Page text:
Even with FeLV most of cats are asymptomatic. When and if clinical signs appear, the infected cat may exhibit signs of disease: anemia, poor condition, weakness, and weight loss are commonly seen. When and if symptoms appear, it is the responsibility of the caretaker to retrap, treat, or euthanize cats whose quality of life is poor.

FIV is not very contagious and generally requires deep bites for disease transmission. Most transmission is usually associated with mating behaviors (males fighting with other males or males biting females while mating). Once the cats are spayed and neutered, transmission is much less likely. Even with persistent FIV, most of these cats are asymptomatic. When and if clinical signs appear, the infected cat may exhibit signs of disease. For FIV cats, nonhealing wounds, increased susceptibility to other diseases or tumors are common; for FeLV cats, anemia, poor condition, weakness, and weight loss are commonly seen. When and if symptoms appear, it is the responsibility of the caretaker to retrap, treat, or euthanize cats whose quality of life is poor.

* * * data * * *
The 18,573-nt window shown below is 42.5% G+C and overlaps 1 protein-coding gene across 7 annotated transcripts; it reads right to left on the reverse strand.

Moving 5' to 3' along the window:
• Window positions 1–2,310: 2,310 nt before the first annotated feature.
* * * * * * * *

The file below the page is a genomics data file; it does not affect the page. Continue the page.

Sec. 5-113.d.4: microchipping is required.
See my comments above Sec. 5-111.a.2.

Sec.5-114.a.2: A permit may be revoked for failing to permit an animal control officer to inspect the private property where the feral cat colony is maintained.
Please see my comments regarding Sec.5-112.d.

Sec. 5-114.a.4: A permit may be revoked if the size of the colony has increased and is deemed a public health hazard or nuisance.
Public health hazards and nuisance complaints should be taken seriously if valid. However, caretakers should have the opportunity to remedy them in an adequate period of time.

Thank you for considering my comments to craft an ordinance that encourages and supports TNR rather than making it difficult. Caretakers, mostly at their expense, are providing a service to the city by practicing TNR. Feral cats existed before caretakers began practicing TNR, and without caretakers’ efforts there would be many more feral cats in the city today. You may view model ordinances at http://www.neighborhoodcats.org/RESOURCES_ORDINANCES.

Please feel free to contact me if you have any questions or comments.

Respectfully,
Nancy Peterson
Cat Programs Manager, Companion Animals
npeterson@humanesociety.org